To see why, note that any possible arrangement in a given urn is fully characterized by the total number of each type of ball present. Thus this expression sums over the possible total numbers of each ball in a given urn--these are the indices $k_j$, which range over $\{0,\ldots,n_j\}$ except when $j=i$, because we know there is at least one ball of type $i$.

The term $\prod \limits_{j=1}^N \dbinom{n_j-\delta_{i,j}}{k_j-\delta_{i,j}}M(M-1)^{\sum \limits_{j=1}^N (n_j-k_j)}$ multiplies by the number of urns $M$ the number of ways to choose $k_j$ balls from the $n_j$ of each type (and $k_i-1$ from $n_i-1$ other type $i$ balls) multiplied by the number of ways to distribute the remaining $n_j-k_j$ balls to the other $M-1$ urns. The denominator $M^{\sum \limits_{j=1}^{N} n_j}$ is the total number of possible assignments of the balls to the urns.

Lastly the term $\frac{U_i}{\sum \limits_{j=1}^N k_j U_j}$ gives the probability of $U_i$ being taken from the urn with $k_j$ of each type of ball.

My problem concerns finding something tractable here (as above) for what happens in the limit when we have a measure $M$ of urns and a measure $\eta = \sum \limits_{j=1}^N n_j$ of balls, sending $N\rightarrow \infty$ keeping $\frac{M}{\eta}$ fixed. In the limit there will be a density function associated with each ball size $f_U$ which gives the relative presence of balls of size $U$ for all $U$ in its support. So that denominator should become an integral like $\intop f_U(u) du$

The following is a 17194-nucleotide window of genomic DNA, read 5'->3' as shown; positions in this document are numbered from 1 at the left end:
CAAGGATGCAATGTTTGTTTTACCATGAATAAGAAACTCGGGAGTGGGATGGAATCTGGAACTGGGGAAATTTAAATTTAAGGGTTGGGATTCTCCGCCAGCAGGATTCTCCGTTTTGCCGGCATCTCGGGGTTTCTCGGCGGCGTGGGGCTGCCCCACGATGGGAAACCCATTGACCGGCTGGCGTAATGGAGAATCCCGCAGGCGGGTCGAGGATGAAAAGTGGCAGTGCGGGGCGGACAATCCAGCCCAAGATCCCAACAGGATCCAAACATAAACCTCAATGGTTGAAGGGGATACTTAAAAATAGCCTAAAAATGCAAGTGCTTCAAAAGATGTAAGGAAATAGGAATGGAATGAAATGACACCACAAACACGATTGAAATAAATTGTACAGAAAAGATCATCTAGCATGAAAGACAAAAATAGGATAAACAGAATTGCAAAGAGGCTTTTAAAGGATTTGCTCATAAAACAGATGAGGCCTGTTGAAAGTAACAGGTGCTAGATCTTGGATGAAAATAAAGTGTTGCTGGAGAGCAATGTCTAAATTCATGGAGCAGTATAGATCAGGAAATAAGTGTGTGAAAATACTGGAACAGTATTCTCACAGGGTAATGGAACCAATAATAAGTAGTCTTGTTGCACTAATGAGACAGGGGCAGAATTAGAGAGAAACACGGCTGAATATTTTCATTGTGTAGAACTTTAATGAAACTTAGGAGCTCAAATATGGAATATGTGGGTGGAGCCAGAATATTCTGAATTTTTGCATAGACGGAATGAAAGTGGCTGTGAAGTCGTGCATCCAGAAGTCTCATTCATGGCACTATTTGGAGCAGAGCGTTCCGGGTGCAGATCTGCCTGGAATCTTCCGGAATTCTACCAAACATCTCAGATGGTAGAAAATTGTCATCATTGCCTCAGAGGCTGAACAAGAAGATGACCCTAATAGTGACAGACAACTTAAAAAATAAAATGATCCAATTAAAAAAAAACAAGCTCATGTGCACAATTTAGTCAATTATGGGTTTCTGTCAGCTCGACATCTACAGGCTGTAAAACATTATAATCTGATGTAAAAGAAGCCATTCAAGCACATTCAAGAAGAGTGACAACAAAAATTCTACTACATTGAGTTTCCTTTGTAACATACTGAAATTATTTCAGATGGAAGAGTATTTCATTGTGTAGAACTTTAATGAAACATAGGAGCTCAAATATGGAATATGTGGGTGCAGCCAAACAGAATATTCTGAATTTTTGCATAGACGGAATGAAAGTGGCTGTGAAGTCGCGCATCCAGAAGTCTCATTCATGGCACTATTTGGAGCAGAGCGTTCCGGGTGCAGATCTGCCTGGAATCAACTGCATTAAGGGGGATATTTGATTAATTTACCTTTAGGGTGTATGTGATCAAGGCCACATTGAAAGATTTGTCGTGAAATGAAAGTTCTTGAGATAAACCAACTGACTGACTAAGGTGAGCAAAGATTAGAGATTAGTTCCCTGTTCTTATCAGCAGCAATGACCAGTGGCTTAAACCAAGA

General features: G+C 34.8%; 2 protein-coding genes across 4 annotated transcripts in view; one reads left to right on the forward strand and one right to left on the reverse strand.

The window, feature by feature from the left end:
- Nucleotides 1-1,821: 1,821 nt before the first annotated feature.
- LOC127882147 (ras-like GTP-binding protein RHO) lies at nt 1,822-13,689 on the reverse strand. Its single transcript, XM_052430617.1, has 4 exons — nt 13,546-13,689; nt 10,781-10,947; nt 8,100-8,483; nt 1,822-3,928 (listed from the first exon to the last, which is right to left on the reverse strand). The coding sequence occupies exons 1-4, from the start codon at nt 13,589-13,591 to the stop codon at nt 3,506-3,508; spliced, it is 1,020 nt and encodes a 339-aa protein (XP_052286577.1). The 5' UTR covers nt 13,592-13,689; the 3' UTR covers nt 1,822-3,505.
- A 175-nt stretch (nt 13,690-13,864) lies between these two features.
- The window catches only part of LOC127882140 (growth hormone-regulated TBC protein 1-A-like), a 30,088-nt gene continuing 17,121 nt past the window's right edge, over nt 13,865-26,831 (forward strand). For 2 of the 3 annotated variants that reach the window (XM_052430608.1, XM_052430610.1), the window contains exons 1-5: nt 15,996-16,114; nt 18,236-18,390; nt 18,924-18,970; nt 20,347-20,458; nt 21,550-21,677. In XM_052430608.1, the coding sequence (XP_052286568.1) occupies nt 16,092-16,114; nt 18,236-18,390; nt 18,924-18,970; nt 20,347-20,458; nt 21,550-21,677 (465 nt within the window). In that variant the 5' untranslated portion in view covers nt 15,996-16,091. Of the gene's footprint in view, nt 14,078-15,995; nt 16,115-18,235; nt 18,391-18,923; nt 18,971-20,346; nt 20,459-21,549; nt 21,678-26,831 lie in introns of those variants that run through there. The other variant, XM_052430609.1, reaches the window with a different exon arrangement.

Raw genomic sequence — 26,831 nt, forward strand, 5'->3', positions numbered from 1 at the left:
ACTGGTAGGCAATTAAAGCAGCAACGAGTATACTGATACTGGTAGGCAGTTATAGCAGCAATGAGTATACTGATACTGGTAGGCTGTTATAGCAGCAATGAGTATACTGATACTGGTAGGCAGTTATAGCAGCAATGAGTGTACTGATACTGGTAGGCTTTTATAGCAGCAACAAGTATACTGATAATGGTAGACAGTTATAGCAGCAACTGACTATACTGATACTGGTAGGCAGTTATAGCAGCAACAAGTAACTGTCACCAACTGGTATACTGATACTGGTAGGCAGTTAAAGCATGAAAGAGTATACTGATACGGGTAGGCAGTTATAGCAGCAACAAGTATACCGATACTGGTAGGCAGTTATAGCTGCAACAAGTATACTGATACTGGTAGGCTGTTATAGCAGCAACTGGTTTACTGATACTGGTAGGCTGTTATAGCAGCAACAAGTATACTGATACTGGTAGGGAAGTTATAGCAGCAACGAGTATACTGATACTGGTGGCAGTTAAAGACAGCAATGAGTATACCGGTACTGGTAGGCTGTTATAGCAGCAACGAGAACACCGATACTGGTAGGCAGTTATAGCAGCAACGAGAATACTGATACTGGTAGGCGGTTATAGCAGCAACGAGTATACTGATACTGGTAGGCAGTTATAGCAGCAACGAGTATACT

Also note that: $\sum \limits_{k_1 = \delta_{i,1}} ^{n_1}\cdots\sum \limits_{k_N=\delta_{i,N}} ^{n_N}\prod \limits_{j=1}^N \dbinom{n_j-\delta_{i,j}}{k_j-\delta_{i,j}}\frac{M(M-1)^{\sum \limits_{j=1}^N (n_j-k_j)}}{M^{\sum \limits_{j=1}^{N} n_j}}=1$ (which can be seen via repeated application of the binomial theorem quite quickly once you see how the $N=1$ case works).

Any ideas on how to proceed would be awesome!! I'm not facile enough with the binomial coefficients to simplify this expression to the point where I could take a limit.

• Did you leave out something? What is $i$? – Brendan McKay Apr 16 '14 at 23:17
• $i$ is just an index; this expression holds for each $i\in\{1,\ldots,N\}$. It basically tells you whats in the numerator out front. also, I edited the expression a mite--the binomial coefficients were slightly incorrect – Mike C Apr 17 '14 at 0:20